December 2, 2003

Moving from Red Hat to Mandrake

Author: Joe Barr

For the first time in a good while, I'm not running Red Hat. This article is the first to be written on my new Mandrake 9.2 installation. While I feel no anger nor resentment towards Red Hat for its recent announcement that it is dropping its consumer desktop product, I do feel some angst. Red Hat has every right to pursue greater profits. They are choosing profits today from the server/enterprise market over participation in what will be the fastest growth market for Linux in the future: The consumer desktop. The reason for my angst, of course, is that the Red Hat announcement meant I would have to move my desktop to a new distribution.

Faced with a long holiday weekend and no travel requirements, I decided to make the most of my free time by making a move of my own. I had not been contemplating a desktop move prior to Red Hat's announcement, so the first thing I had to decide was which direction to jump. My short list included SuSE, Debian, and Mandrake. I scratched SuSE off the list because I think it is about to undergo some major changes after being purchased by Novell. Debian has all the appeal of the purity of free software and of being community driven, but it seems to me to lag a bit in accepting new apps. I need a desktop where new apps are comfortable from day one. And it just so happened I had a complimentary copy of Mandrake Discovery 9.2 sitting unopened nearby. I chose Mandrake.

The installation

My desktop system is cobbled together with three hard drives and a CD-R/W drive. One drive is partitioned for /backups, one is for my /home partition, and the third for /. When I started the Mandrake 9.2 installation I told it to use the existing partitions but to format only the / partition. The installation was off and running in no time.

The Mandrake Linux Discovery 9.2 edition is geared towards newcomers. It contains only 2 CDs instead of Mandrake's usual 3. The English language version of this edition may not be ready yet. In the copy I received, all the accompanying manuals were in French, and the box itself was as well. The installation default was US English, however, so that didn't slow me down. I suppose it's a sign of how far Linux installation has come in general that I didn't even notice the manuals weren't in English until after the install was complete.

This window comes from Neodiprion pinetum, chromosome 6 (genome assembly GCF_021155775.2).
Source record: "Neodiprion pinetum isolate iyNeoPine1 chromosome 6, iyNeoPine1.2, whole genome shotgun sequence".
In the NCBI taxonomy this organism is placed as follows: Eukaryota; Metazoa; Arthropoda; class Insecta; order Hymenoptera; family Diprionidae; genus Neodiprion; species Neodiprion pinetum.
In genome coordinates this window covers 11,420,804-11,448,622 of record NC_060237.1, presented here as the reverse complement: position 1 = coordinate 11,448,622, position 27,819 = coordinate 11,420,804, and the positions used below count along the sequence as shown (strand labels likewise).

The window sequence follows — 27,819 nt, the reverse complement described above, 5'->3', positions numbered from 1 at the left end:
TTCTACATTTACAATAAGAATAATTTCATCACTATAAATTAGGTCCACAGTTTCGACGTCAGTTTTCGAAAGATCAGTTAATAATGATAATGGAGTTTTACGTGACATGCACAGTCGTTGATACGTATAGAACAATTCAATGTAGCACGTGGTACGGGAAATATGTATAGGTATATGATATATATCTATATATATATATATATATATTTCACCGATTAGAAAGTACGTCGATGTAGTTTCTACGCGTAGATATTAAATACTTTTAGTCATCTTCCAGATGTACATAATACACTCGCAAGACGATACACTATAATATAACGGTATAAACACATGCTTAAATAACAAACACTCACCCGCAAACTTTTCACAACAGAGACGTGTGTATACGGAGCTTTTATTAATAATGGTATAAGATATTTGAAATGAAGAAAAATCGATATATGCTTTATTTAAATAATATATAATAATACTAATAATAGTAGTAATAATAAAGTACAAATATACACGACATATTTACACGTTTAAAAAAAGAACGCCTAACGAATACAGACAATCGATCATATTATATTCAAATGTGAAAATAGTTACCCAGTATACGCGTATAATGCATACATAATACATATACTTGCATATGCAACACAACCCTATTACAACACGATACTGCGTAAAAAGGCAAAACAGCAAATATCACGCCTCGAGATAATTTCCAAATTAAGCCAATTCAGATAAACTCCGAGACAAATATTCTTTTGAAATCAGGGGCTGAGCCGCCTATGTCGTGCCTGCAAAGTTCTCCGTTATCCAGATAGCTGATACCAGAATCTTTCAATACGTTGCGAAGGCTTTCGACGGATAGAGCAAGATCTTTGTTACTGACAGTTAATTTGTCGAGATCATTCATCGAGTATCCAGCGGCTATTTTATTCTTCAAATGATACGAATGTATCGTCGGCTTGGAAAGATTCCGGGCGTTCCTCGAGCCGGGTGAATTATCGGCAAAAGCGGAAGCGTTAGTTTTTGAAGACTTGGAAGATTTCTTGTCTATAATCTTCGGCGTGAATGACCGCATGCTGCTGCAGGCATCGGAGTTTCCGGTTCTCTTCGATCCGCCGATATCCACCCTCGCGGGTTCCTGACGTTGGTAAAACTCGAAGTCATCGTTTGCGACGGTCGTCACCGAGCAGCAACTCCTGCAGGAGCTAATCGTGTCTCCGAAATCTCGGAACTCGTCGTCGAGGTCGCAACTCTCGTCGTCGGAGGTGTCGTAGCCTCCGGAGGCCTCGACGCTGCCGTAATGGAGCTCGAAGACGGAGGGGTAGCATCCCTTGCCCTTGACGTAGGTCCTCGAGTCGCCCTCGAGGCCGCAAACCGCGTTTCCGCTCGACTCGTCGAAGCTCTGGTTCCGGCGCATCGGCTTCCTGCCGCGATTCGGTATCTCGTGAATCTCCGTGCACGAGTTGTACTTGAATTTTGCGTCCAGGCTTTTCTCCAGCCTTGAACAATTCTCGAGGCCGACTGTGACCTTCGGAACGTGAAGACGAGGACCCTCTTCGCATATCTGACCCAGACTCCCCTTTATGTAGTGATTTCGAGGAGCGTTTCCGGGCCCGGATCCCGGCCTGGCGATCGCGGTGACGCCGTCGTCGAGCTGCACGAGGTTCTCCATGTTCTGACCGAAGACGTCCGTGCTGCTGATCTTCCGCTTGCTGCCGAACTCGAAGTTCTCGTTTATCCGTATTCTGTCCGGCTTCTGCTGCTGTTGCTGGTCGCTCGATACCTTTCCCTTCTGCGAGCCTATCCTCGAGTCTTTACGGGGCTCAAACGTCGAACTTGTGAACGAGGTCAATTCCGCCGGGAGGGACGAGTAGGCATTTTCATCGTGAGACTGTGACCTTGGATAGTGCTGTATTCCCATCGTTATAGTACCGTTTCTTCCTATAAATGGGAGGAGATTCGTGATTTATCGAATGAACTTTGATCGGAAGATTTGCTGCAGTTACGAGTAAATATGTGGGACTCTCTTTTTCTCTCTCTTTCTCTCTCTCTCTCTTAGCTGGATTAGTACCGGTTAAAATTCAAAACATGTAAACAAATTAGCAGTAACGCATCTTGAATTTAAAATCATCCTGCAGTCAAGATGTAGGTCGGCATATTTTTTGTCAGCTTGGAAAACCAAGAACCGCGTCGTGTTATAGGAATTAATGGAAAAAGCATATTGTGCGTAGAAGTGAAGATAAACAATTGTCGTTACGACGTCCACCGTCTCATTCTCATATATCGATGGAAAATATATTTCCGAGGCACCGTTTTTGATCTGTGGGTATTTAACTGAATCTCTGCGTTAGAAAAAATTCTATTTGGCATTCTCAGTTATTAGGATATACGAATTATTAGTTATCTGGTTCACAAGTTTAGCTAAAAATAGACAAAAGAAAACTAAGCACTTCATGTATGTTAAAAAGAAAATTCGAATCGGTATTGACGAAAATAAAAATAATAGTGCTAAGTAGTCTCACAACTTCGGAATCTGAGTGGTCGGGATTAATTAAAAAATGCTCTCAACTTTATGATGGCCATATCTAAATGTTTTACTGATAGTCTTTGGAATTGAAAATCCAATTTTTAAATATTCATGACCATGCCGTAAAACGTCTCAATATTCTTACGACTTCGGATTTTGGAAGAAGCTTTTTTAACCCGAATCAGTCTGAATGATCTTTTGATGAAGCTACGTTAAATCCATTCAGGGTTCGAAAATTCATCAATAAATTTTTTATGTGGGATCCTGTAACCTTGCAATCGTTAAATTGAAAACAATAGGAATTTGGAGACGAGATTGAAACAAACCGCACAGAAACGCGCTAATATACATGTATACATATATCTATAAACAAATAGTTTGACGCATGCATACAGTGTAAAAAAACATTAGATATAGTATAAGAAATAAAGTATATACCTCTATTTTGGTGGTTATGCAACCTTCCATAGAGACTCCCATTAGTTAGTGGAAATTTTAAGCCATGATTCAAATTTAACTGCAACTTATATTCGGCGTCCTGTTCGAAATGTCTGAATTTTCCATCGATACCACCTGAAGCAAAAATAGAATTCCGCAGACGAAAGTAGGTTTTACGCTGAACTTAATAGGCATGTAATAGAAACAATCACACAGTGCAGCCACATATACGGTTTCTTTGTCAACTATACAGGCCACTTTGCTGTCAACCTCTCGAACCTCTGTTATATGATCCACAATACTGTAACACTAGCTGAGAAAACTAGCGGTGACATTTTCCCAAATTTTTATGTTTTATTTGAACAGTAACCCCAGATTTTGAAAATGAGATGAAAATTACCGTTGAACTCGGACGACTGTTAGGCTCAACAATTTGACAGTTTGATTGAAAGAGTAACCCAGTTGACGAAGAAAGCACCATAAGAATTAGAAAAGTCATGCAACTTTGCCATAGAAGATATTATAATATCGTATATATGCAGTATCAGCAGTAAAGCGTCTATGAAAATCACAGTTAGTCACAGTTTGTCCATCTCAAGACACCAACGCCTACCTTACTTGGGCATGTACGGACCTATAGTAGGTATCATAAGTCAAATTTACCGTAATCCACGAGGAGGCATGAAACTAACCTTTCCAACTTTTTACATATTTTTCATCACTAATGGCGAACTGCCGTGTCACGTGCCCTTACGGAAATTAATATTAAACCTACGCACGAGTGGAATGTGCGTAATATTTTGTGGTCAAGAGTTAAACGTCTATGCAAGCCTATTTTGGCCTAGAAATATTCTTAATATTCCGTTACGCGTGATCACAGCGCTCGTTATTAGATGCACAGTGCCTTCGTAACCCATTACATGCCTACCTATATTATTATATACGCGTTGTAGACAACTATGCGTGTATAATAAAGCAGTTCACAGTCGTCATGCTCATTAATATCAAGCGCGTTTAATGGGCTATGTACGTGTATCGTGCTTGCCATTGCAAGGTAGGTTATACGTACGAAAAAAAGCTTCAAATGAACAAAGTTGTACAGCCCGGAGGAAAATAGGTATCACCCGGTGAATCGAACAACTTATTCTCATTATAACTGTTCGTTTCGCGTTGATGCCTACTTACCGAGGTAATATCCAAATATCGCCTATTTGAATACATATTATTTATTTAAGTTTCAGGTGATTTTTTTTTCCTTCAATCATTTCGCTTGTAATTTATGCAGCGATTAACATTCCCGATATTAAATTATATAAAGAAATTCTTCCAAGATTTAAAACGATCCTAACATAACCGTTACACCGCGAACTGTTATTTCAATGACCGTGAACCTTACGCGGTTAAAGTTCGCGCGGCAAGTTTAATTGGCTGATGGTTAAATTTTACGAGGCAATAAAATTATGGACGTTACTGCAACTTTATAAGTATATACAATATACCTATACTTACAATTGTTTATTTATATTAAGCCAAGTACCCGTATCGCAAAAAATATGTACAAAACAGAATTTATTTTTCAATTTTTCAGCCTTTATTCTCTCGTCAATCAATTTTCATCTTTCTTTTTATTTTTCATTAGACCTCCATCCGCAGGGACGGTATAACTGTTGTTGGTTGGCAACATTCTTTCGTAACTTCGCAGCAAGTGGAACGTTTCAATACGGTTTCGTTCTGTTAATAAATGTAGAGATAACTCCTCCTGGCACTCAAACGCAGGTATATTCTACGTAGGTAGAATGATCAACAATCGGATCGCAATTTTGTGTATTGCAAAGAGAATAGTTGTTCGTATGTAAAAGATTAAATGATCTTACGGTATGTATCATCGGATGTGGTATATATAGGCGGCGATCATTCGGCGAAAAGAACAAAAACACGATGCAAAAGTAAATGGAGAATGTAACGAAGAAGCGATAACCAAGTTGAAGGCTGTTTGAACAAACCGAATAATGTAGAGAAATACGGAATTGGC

I noticed a single commercial ad during the install. After all the uproar on Slashdot and elsewhere when the ad policy was announced earlier this year, it was highly anti-climactic. One small thing that bothered me during the initial detection phase was that my GE optical rodent was identified as a USB wheel. I left it that way and it works fine, but I still worry about it.

The thing that bothered me most about the relatively quick install was that the update phase seems to have run without having updated anything at all. This is a critical phase, when security fixes which have become available since the CDs were burned are applied. Nonetheless, about 20 minutes after starting the installation, I rebooted from the recently installed Mandrake Linux system.

Tweaking the installation

The installation worked perfectly from a hardware point of view. My printer (HP Deskjet 842C) was correctly identified and configured. My misidentified mouse worked. Same for my NIC and the network configuration. I was pretty much good to go. Except for the software environment.

I hadn't been offered any choices during the installation, and I ended up running a KDE 3.1 desktop, with no sign of Evolution, Mozilla, or even Galeon. Instead I was provided with KMail and Konqueror. Nothing against those fine programs, you understand, but I want to keep my mail history intact and Evo is my choice of mail clients. Ditto Mozilla as my browser. Worse, the KDE desktop seemed to suffer some hangover from previously done KDE installations under Red Hat. There were no icons on the bottom panel, which made even the simplest of tasks a little more challenging that they needed to be.